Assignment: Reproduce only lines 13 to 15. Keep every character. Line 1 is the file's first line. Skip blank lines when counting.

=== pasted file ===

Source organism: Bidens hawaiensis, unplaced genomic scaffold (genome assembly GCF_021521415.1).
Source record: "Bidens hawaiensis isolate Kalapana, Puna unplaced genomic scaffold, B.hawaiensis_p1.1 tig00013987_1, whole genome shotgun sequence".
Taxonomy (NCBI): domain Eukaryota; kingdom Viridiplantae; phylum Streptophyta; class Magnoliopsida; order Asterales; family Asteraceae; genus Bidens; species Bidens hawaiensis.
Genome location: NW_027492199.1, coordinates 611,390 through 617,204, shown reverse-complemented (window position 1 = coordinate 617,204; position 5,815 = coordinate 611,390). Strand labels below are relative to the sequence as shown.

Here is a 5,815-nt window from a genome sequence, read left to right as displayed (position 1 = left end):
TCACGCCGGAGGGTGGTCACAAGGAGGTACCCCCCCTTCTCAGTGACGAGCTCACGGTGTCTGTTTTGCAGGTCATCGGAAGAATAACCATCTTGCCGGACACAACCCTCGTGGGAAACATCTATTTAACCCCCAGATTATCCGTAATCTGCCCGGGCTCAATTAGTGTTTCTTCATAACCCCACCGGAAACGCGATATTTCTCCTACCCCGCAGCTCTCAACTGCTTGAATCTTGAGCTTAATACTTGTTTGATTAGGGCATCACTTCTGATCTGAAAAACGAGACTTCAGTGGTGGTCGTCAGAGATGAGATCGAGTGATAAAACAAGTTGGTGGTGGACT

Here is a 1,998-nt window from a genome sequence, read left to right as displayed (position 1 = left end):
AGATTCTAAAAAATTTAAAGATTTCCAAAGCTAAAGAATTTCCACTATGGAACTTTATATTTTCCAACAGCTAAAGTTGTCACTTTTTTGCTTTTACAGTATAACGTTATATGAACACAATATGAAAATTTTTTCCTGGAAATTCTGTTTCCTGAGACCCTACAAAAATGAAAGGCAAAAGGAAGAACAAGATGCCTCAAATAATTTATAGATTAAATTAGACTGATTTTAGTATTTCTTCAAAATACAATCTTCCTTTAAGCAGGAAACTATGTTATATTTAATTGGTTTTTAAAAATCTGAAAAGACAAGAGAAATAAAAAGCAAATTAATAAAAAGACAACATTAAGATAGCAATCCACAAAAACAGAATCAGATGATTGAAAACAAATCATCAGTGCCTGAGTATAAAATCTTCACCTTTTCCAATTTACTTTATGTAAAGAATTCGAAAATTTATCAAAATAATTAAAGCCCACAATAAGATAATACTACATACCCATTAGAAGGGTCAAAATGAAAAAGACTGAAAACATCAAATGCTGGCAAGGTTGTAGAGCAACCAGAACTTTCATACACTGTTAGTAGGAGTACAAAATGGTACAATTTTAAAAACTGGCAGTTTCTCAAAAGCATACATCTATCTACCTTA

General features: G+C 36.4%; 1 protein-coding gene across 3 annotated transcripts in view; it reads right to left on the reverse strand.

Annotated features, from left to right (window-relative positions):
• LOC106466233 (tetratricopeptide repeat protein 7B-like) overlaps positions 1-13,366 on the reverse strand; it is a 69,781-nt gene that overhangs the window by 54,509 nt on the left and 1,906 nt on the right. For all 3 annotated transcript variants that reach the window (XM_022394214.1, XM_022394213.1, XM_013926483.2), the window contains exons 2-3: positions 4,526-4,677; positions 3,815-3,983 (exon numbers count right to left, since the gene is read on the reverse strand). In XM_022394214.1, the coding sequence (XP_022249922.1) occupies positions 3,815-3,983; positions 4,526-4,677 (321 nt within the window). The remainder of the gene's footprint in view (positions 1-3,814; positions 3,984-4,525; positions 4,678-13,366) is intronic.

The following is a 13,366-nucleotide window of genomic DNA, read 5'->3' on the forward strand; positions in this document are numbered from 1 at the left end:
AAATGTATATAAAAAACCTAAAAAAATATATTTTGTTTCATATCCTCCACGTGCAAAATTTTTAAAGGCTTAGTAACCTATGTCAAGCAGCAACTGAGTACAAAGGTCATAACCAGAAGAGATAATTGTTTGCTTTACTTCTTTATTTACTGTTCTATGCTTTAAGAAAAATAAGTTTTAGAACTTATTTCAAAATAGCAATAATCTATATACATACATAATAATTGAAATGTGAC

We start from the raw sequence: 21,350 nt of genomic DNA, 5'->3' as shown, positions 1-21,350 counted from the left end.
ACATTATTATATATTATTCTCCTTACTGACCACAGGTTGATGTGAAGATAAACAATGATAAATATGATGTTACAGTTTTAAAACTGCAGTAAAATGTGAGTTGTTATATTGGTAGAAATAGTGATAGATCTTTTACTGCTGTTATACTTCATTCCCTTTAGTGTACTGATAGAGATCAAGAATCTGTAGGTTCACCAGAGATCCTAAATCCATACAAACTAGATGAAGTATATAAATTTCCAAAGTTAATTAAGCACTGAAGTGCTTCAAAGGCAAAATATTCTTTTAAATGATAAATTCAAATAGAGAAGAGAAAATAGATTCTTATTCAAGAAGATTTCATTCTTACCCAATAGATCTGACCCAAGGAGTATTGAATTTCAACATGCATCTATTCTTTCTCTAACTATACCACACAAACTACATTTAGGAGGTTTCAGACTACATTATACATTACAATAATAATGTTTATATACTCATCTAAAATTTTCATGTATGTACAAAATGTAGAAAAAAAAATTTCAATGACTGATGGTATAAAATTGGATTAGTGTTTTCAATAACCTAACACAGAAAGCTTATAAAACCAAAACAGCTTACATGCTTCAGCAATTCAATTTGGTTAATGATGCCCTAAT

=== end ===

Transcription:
AAATGTATATAAAAAACCTAAAAAAATATATTTTGTTTCATATCCTCCACGTGCAAAATTTTTAAAGGCTTAGTAACCTATGTCAAGCAGCAACTGAGTACAAAGGTCATAACCAGAAGAGATAATTGTTTGCTTTACTTCTTTATTTACTGTTCTATGCTTTAAGAAAAATAAGTTTTAGAACTTATTTCAAAATAGCAATAATCTATATACATACATAATAATTGAAATGTGAC

We start from the raw sequence: 21,350 nt of genomic DNA, 5'->3' as shown, positions 1-21,350 counted from the left end.
ACATTATTATATATTATTCTCCTTACTGACCACAGGTTGATGTGAAGATAAACAATGATAAATATGATGTTACAGTTTTAAAACTGCAGTAAAATGTGAGTTGTTATATTGGTAGAAATAGTGATAGATCTTTTACTGCTGTTATACTTCATTCCCTTTAGTGTACTGATAGAGATCAAGAATCTGTAGGTTCACCAGAGATCCTAAATCCATACAAACTAGATGAAGTATATAAATTTCCAAAGTTAATTAAGCACTGAAGTGCTTCAAAGGCAAAATATTCTTTTAAATGATAAATTCAAATAGAGAAGAGAAAATAGATTCTTATTCAAGAAGATTTCATTCTTACCCAATAGATCTGACCCAAGGAGTATTGAATTTCAACATGCATCTATTCTTTCTCTAACTATACCACACAAACTACATTTAGGAGGTTTCAGACTACATTATACATTACAATAATAATGTTTATATACTCATCTAAAATTTTCATGTATGTACAAAATGTAGAAAAAAAAATTTCAATGACTGATGGTATAAAATTGGATTAGTGTTTTCAATAACCTAACACAGAAAGCTTATAAAACCAAAACAGCTTACATGCTTCAGCAATTCAATTTGGTTAATGATGCCCTAAT